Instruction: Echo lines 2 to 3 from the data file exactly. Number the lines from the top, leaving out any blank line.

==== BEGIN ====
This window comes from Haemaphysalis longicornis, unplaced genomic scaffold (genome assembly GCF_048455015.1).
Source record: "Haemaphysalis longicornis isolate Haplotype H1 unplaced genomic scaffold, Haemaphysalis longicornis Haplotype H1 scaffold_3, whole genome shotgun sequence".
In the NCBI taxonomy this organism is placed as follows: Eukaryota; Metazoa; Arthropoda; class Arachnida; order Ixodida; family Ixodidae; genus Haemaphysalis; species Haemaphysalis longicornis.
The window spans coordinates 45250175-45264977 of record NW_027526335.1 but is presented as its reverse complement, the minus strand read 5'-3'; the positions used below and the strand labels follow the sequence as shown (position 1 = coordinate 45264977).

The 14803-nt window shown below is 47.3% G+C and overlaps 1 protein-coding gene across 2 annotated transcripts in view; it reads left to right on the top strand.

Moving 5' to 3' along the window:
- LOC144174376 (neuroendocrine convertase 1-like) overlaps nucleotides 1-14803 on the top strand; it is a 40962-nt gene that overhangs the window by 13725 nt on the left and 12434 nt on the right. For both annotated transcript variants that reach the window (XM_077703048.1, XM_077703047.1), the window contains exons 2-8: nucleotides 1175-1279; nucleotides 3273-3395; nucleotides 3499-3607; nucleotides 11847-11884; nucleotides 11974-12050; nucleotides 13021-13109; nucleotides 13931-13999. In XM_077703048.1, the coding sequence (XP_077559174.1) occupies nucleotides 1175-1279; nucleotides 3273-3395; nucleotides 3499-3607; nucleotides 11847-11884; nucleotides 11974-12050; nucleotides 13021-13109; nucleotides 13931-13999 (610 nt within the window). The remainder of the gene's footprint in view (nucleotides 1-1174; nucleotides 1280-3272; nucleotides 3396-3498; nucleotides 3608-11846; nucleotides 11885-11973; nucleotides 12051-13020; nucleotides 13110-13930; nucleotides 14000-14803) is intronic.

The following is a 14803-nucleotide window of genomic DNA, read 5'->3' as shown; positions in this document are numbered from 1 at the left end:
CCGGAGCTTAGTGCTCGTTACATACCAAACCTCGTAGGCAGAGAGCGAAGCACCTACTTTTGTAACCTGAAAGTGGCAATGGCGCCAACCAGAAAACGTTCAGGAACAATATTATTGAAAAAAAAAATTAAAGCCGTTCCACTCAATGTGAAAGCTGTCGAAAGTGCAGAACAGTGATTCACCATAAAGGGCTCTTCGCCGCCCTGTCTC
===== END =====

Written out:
Source record: "Haemaphysalis longicornis isolate Haplotype H1 unplaced genomic scaffold, Haemaphysalis longicornis Haplotype H1 scaffold_3, whole genome shotgun sequence".
In the NCBI taxonomy this organism is placed as follows: Eukaryota; Metazoa; Arthropoda; class Arachnida; order Ixodida; family Ixodidae; genus Haemaphysalis; species Haemaphysalis longicornis.